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Boosting Mesothelioma Survival with VEGF-Inhibitor

The VEGF inhibitor cediranib may not yet be out of the running as a mesothelioma treatment.

Although previous studies have found it to have dose-limiting side effects, a new study in the Journal of Thoracic Oncology finds that, at the right dose, it could boost the effectiveness of standard mesothelioma chemotherapy.

What is Cediranib?

Cediranib, an oral drug made by Astra Zeneca, is a powerful inhibitor of vascular endothelial growth factor (VEGF), a signal protein that can stimulate the growth of cancer cells.

Research has found that mesothelioma patients who have higher serum levels of VEGF have a lower chance of survival. Cediranib has the ability to counter the effects of VEGF by latching onto VEGF receptor sites inside cancer cells, preventing the protein from having an effect on those cells.

Cediranib in Mesothelioma Treatment

In 2011, an NIH study found that cediranib could significantly shrink tumors in people with alveolar soft part sarcoma, a rare malignancy for which no other chemotherapy drugs had been effective. But a 2012 study of cediranib in mesothelioma patients found that most could not tolerate the drug at doses higher than 45 milligrams and many still had serious side effects like hypertension and blood clots at 30 milligrams.

For the new Phase I trial, mesothelioma researchers cut the dose in half and combined it with standard chemotherapy. In this study, most pleural mesothelioma patients who received 20 milligrams of cediranib along with pemetrexed and cisplatin did not experience side effects that were serious enough to stop the study.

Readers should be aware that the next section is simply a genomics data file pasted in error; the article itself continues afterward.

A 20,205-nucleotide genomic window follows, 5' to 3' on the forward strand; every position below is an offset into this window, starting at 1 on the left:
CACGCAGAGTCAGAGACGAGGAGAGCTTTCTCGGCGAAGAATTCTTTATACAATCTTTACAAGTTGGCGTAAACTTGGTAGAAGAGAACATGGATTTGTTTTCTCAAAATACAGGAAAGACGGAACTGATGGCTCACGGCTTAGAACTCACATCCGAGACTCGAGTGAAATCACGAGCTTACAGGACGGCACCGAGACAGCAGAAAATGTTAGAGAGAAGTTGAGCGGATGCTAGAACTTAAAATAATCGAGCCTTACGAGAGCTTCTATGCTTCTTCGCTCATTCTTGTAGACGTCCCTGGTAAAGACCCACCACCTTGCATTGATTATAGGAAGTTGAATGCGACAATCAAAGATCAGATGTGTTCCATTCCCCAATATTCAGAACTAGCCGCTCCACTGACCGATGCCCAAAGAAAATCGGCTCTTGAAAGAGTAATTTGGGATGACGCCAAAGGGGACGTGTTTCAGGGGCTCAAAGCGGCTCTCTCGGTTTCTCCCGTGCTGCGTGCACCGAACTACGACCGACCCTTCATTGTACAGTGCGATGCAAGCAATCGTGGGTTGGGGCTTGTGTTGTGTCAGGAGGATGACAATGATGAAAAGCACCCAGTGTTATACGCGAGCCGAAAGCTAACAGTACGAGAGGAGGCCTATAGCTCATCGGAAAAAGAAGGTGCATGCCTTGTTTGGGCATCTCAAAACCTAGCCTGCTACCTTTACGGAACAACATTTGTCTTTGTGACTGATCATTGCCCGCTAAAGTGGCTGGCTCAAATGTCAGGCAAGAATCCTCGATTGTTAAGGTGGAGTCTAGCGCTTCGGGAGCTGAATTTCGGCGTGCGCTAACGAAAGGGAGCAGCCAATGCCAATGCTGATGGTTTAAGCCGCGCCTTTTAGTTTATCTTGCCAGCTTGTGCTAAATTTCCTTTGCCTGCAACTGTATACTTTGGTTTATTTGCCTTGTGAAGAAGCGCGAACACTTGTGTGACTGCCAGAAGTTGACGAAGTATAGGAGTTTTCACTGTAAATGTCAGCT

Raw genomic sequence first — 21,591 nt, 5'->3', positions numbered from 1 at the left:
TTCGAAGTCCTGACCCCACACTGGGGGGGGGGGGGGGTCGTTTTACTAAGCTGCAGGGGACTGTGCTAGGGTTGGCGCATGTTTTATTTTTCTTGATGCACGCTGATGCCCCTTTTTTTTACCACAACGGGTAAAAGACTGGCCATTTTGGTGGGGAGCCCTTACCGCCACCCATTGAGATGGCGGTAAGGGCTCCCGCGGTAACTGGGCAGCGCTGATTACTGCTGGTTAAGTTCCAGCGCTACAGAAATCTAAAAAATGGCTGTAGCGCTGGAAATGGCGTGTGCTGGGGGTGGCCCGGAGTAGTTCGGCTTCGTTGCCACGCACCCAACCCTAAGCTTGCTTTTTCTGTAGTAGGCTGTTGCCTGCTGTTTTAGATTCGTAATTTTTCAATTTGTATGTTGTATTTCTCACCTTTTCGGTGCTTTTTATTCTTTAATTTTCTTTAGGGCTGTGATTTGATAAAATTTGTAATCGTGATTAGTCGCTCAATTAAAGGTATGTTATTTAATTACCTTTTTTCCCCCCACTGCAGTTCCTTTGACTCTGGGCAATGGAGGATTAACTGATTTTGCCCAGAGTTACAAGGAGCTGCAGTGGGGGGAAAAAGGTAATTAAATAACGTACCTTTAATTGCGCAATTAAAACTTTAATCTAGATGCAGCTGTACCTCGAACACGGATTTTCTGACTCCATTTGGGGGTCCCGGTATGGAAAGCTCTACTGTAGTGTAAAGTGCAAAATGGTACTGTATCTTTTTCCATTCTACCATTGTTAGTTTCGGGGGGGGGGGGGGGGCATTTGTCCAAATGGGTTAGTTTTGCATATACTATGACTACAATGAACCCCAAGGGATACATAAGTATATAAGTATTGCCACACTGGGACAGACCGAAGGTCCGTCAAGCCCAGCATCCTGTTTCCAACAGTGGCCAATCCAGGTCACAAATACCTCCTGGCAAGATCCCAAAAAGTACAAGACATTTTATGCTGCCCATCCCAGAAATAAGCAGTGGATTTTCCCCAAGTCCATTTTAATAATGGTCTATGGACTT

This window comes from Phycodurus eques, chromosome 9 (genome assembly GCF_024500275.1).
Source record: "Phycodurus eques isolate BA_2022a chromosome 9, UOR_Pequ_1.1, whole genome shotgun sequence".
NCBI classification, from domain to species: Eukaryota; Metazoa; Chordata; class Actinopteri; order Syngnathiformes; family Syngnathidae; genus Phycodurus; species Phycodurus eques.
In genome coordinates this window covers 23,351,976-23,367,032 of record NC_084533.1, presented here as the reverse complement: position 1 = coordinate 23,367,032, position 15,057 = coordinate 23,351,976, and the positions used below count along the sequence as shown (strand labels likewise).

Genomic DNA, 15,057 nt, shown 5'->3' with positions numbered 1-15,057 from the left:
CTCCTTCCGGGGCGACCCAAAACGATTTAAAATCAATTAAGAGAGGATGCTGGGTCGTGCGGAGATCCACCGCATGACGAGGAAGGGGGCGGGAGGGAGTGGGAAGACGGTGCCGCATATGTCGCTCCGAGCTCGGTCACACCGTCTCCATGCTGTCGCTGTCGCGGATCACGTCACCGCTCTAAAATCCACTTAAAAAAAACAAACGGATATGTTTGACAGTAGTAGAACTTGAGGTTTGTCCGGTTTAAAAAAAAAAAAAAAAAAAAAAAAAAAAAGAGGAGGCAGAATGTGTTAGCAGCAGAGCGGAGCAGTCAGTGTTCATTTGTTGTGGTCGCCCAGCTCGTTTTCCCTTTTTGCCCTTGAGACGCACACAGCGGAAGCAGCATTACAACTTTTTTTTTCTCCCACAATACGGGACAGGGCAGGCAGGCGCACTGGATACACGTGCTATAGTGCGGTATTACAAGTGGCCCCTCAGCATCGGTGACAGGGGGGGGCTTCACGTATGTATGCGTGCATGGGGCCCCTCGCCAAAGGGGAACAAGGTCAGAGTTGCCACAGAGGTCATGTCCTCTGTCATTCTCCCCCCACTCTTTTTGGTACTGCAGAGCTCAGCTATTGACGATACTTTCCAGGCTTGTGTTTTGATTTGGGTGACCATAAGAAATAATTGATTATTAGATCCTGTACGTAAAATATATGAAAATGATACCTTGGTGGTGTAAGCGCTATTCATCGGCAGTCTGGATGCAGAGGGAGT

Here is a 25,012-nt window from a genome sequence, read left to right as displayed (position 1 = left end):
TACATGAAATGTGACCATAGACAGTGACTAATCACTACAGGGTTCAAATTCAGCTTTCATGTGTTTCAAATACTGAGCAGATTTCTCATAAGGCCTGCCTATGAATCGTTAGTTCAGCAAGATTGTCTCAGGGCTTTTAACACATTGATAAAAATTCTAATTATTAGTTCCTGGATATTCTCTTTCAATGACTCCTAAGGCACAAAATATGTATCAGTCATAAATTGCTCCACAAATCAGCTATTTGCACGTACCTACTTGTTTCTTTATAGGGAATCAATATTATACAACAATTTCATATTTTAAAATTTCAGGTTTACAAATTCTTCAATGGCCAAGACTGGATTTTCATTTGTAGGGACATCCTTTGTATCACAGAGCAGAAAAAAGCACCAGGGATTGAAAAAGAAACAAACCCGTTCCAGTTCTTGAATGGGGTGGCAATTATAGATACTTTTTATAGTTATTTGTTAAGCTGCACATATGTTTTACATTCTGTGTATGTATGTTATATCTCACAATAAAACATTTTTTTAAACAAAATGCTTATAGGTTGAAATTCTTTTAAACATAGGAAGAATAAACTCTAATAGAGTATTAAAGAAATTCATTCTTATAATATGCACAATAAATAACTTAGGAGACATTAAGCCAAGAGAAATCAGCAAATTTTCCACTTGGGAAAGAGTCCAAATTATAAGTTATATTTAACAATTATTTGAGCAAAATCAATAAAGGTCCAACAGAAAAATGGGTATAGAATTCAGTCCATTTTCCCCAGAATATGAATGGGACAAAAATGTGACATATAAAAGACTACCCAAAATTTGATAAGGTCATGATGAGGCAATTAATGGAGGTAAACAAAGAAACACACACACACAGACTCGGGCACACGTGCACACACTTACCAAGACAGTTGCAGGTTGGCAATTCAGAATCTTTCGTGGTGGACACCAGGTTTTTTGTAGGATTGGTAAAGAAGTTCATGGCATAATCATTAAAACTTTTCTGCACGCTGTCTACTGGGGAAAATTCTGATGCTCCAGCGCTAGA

The mesothelioma patients selected for the study had been deemed inoperable and had not yet received any chemotherapy. They were treated with 6 cycles of chemotherapy along with cediranib.

Although some did experience a drop in white blood cells, gastrointestinal upset, and low blood platelets, at six weeks, the disease control rate was 90 percent. The median overall survival for patients on this regimen was 16.2 months.

“Cediranib combined with cisplatin-pemetrexed has a reasonable toxicity profile and preliminary promising efficacy,” writes oncologist Anne Tsao, MD, of MD Anderson Cancer Center in Texas.

Next Steps for Cediranib

The next step for the supplemental use of cediranib in the chemotherapeutic treatment of malignant mesothelioma is to test the combination in a planned Phase II trial. Phase I clinical trials establish dose and safety while Phase II trials focus on a drug’s effectiveness.

Although most mesothelioma patients receive chemotherapy as part of their treatment, it is only moderately effective. Even with the gold standard chemotherapy regimen of pemetrexed and cisplatin, mesothelioma is usually fatal within a year.

A number of new and ongoing mesothelioma studies are focused on potential methods for boosting the power of chemotherapy.


Tsao, AS, et al, “Phase I Trial of Cediranib in combination with cisplatin and pemetrexed in chemo naive patients with unresectable malignant pleural mesothelioma (SWOG S0905)”, June 6, 2017, Journal of Thoracic Oncology, Epub ahead of print

Campbell, NP et al, “Cediranib in Patients with malignant mesothelioma: A phase II trial of the University of Chicago Phase II Consortium”, July 23, 2012, Lung Cancer, Epub ahead of print

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